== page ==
+ Follow Microorganisms Tag
    [results] => Array
            [0] => Array
                    [ArticleID] => 1905258
                    [Title] => ‘Plastic-eating’ bacteria found in Zambales
                    [Summary] => Microorganisms capable of “eating” plastic have been discovered in a hyperalkaline spring in Zambales, paving the way for research on new approaches to dealing with the country’s growing plastic problem.
                    [DatePublished] => 2019-03-28 00:00:00
                    [ColumnID] => 0
                    [Focus] => 1
                    [AuthorID] => 1804764
                    [AuthorName] => Janvic Mateo
                    [SectionName] => Headlines
                    [SectionUrl] => headlines
                    [URL] => https://media.philstar.com/photos/2019/03/27/gen5-plastic-pollution_2019-03-27_23-07-0420_thumbnail.jpg

            [1] => Array
                    [ArticleID] => 493025
                    [Title] => Potential vs Mango Fungal Disease: 2 microorganisms tested as 'biocontrol agents'
                    [Summary] => 

Researchers from the Mariano Marcos State University (MMSU) in Batac City, Ilocos Norte have discovered the potential of two microorganisms commonly found in soil as “biocontrol agents” against Colletotrichum gloeosporioides, the most serious fungal disease of mango.

[DatePublished] => 2009-08-06 00:00:00 [ColumnID] => 133272 [Focus] => 0 [AuthorID] => 1804518 [AuthorName] => Ghio Ong [SectionName] => Science and Environment [SectionUrl] => science-and-environment [URL] => ) [2] => Array ( [ArticleID] => 385137 [Title] => Microbiologists deal with very small organisms and play crucial roles in our lives [Summary] =>
(First of two parts)
Several years ago, the much talked about fatal cases of bloody diarrhea in the US were caused by eating Jack-in-the Box hamburgers contaminated with a bacterium called Escherichia coli strain O157. I heard then US President Bill Clinton, in a television interview, blame a virus for the death of the infected children. Even the US president got confused or was not aware that a bacterium is different from a virus. [DatePublished] => 2007-02-15 00:00:00 [ColumnID] => 135735 [Focus] => 0 [AuthorID] => 1754908 [AuthorName] => STAR SCIENCE By Cynthia T. Hedreyda, Ph.D. [SectionName] => Science and Environment [SectionUrl] => science-and-environment [URL] => ) [3] => Array ( [ArticleID] => 351898 [Title] => How good microorganisms clean our wastes: What happens when you flush [Summary] => Mention "bacteria" and most people think of disease-causing organisms that should be eradicated at all costs, as evidenced by our massive use of antibiotics in all forms. However, microorganisms, such as bacteria and protozoa, have been on Earth much longer than humans (bacteria appeared about 3.5 billion years ago), and make up most of the Earth’s biomass. Microorganisms can be divided into the three "domains" of life: Bacteria, Archaea, and Eukarya. [DatePublished] => 2006-08-10 00:00:00 [ColumnID] => 135735 [Focus] => 0 [AuthorID] => 1754940 [AuthorName] => STAR SCIENCE By Francis L. De Los Reyes III, Ph.D. [SectionName] => Science and Environment [SectionUrl] => science-and-environment [URL] => ) [4] => Array ( [ArticleID] => 338051 [Title] => Bolinao, Anda now red tide-free [Summary] => DAGUPAN CITY — Now, it’s official. Red tide is gone in the Pangasinan towns of Bolinao and Anda and the ban on the gathering and eating of shellfish, particularly oysters and mussels, is now lifted.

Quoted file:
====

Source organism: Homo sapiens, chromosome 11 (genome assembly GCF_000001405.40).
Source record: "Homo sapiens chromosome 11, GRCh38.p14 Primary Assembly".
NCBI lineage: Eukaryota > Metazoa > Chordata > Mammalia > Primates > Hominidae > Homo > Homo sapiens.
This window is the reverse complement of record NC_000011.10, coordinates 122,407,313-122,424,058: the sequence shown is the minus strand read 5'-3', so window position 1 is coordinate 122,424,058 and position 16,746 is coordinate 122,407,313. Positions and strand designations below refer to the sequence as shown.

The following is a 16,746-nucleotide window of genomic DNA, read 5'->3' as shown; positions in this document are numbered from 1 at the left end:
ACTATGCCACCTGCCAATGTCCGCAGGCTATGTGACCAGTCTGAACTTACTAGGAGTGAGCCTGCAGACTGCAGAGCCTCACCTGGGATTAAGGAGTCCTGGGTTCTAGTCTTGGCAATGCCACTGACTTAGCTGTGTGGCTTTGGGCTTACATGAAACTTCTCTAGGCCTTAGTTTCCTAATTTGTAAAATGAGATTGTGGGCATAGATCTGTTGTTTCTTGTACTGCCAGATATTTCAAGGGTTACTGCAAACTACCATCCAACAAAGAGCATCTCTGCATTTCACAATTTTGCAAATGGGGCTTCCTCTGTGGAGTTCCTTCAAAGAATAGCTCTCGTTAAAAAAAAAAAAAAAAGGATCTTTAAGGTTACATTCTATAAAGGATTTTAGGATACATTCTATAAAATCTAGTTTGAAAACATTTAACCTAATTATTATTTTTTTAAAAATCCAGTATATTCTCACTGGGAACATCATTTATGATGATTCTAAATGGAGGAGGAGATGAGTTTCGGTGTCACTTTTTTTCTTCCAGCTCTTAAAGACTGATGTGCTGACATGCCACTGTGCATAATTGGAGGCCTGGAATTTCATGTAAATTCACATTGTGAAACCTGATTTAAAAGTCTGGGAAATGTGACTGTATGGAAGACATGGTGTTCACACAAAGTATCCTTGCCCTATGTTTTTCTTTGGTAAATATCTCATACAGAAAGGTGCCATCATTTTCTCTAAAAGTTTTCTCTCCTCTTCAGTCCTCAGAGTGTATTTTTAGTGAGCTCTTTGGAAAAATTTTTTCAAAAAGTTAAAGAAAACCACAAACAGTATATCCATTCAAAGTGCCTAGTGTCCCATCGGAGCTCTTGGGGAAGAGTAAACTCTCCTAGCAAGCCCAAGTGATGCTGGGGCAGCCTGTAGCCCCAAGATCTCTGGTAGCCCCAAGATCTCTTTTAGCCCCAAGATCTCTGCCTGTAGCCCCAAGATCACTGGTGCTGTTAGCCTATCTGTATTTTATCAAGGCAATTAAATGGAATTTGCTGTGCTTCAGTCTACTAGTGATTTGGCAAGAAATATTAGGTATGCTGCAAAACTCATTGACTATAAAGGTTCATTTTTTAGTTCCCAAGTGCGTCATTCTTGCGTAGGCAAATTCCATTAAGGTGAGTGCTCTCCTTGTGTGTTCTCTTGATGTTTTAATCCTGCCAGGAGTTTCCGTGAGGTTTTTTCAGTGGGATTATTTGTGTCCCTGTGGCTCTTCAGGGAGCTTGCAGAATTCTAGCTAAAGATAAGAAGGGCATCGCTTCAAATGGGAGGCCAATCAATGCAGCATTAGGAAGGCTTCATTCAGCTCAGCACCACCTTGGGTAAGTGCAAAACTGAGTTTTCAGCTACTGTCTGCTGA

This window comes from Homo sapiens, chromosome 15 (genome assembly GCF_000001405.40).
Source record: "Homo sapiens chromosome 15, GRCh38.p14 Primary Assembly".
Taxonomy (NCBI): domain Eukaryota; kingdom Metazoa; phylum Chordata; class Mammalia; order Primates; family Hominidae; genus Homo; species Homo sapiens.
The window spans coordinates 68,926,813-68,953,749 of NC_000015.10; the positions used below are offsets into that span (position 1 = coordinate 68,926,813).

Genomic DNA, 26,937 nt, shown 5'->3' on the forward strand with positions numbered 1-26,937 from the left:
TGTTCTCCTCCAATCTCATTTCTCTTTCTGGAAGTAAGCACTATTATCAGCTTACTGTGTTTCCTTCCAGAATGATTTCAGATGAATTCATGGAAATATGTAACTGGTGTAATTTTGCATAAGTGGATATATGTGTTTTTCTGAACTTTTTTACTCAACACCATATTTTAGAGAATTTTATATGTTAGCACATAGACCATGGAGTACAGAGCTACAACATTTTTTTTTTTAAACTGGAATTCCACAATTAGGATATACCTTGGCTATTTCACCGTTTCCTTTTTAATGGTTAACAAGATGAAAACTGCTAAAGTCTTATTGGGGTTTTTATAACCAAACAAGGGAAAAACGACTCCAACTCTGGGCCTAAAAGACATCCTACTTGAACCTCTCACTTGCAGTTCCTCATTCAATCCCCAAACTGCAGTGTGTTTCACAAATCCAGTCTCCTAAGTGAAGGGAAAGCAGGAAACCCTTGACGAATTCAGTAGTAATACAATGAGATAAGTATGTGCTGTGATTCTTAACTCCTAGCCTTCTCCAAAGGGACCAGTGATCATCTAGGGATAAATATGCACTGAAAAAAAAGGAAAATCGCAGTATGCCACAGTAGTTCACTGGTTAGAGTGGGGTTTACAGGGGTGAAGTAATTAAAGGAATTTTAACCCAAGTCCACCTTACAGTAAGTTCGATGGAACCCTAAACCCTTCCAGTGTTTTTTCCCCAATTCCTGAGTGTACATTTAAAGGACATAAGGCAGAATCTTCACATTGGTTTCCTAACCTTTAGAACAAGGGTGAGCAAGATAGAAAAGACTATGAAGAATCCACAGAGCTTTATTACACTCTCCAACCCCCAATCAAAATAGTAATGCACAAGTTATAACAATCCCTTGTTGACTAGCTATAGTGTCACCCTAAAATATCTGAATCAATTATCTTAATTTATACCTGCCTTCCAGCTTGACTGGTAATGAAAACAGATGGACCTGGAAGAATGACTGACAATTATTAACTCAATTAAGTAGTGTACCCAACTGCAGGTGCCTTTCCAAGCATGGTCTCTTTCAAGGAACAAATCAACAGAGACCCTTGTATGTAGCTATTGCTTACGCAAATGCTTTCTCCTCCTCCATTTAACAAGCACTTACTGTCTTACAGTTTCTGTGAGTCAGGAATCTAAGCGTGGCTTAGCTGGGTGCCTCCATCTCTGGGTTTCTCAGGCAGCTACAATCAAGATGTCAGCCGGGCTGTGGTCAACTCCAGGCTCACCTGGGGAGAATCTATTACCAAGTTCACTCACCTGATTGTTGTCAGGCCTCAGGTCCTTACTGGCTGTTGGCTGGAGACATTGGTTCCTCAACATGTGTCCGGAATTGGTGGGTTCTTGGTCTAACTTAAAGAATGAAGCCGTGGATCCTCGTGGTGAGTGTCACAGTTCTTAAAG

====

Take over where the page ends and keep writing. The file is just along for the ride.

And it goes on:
Nestor Domenden, regional director of the Department of Agriculture, said that based on three tests conducted by his office within three successive weeks, water samples taken from the two towns yielded no red tide microorganisms.

Domenden said the rains in the past weeks could have swept away the red tide microorganisms. — Eva Visperas [DatePublished] => 2006-05-22 00:00:00 [ColumnID] => 133272 [Focus] => 0 [AuthorID] => [AuthorName] => [SectionName] => Nation [SectionUrl] => nation [URL] => ) ) )
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